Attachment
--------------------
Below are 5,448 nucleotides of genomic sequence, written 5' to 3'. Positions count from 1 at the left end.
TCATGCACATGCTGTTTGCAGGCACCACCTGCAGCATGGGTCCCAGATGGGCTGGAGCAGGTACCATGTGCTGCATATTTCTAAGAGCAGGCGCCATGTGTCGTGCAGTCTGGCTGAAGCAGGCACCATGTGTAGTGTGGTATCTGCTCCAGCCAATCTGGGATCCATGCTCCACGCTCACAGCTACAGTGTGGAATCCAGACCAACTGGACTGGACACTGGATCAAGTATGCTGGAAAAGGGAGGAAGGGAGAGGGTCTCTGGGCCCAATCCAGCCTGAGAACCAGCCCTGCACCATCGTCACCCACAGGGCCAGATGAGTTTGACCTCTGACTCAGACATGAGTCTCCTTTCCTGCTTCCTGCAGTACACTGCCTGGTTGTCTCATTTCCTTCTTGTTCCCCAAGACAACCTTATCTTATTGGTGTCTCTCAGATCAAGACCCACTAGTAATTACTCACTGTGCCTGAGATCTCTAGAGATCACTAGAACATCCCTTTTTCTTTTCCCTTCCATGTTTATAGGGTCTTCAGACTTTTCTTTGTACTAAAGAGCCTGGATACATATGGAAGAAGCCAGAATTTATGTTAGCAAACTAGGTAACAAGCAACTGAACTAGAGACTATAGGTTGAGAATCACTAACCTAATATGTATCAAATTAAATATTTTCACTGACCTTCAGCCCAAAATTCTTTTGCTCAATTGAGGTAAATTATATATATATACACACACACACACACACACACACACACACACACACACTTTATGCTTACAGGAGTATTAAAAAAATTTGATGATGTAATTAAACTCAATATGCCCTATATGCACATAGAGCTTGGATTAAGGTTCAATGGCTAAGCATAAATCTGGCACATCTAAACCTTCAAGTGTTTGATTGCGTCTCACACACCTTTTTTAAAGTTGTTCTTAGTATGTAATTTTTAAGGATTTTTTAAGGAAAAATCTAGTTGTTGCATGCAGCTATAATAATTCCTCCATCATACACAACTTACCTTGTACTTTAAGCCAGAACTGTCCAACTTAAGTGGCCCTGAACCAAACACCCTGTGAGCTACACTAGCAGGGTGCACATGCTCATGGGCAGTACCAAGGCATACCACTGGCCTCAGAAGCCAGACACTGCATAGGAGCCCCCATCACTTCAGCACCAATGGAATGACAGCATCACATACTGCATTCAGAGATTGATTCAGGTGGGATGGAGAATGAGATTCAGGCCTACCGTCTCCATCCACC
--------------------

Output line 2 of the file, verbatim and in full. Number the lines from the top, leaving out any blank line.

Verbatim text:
TCATGCACATGCTGTTTGCAGGCACCACCTGCAGCATGGGTCCCAGATGGGCTGGAGCAGGTACCATGTGCTGCATATTTCTAAGAGCAGGCGCCATGTGTCGTGCAGTCTGGCTGAAGCAGGCACCATGTGTAGTGTGGTATCTGCTCCAGCCAATCTGGGATCCATGCTCCACGCTCACAGCTACAGTGTGGAATCCAGACCAACTGGACTGGACACTGGATCAAGTATGCTGGAAAAGGGAGGAAGGGAGAGGGTCTCTGGGCCCAATCCAGCCTGAGAACCAGCCCTGCACCATCGTCACCCACAGGGCCAGATGAGTTTGACCTCTGACTCAGACATGAGTCTCCTTTCCTGCTTCCTGCAGTACACTGCCTGGTTGTCTCATTTCCTTCTTGTTCCCCAAGACAACCTTATCTTATTGGTGTCTCTCAGATCAAGACCCACTAGTAATTACTCACTGTGCCTGAGATCTCTAGAGATCACTAGAACATCCCTTTTTCTTTTCCCTTCCATGTTTATAGGGTCTTCAGACTTTTCTTTGTACTAAAGAGCCTGGATACATATGGAAGAAGCCAGAATTTATGTTAGCAAACTAGGTAACAAGCAACTGAACTAGAGACTATAGGTTGAGAATCACTAACCTAATATGTATCAAATTAAATATTTTCACTGACCTTCAGCCCAAAATTCTTTTGCTCAATTGAGGTAAATTATATATATATACACACACACACACACACACACACACACACACACACACTTTATGCTTACAGGAGTATTAAAAAAATTTGATGATGTAATTAAACTCAATATGCCCTATATGCACATAGAGCTTGGATTAAGGTTCAATGGCTAAGCATAAATCTGGCACATCTAAACCTTCAAGTGTTTGATTGCGTCTCACACACCTTTTTTAAAGTTGTTCTTAGTATGTAATTTTTAAGGATTTTTTAAGGAAAAATCTAGTTGTTGCATGCAGCTATAATAATTCCTCCATCATACACAACTTACCTTGTACTTTAAGCCAGAACTGTCCAACTTAAGTGGCCCTGAACCAAACACCCTGTGAGCTACACTAGCAGGGTGCACATGCTCATGGGCAGTACCAAGGCATACCACTGGCCTCAGAAGCCAGACACTGCATAGGAGCCCCCATCACTTCAGCACCAATGGAATGACAGCATCACATACTGCATTCAGAGATTGATTCAGGTGGGATGGAGAATGAGATTCAGGCCTACCGTCTCCATCCACC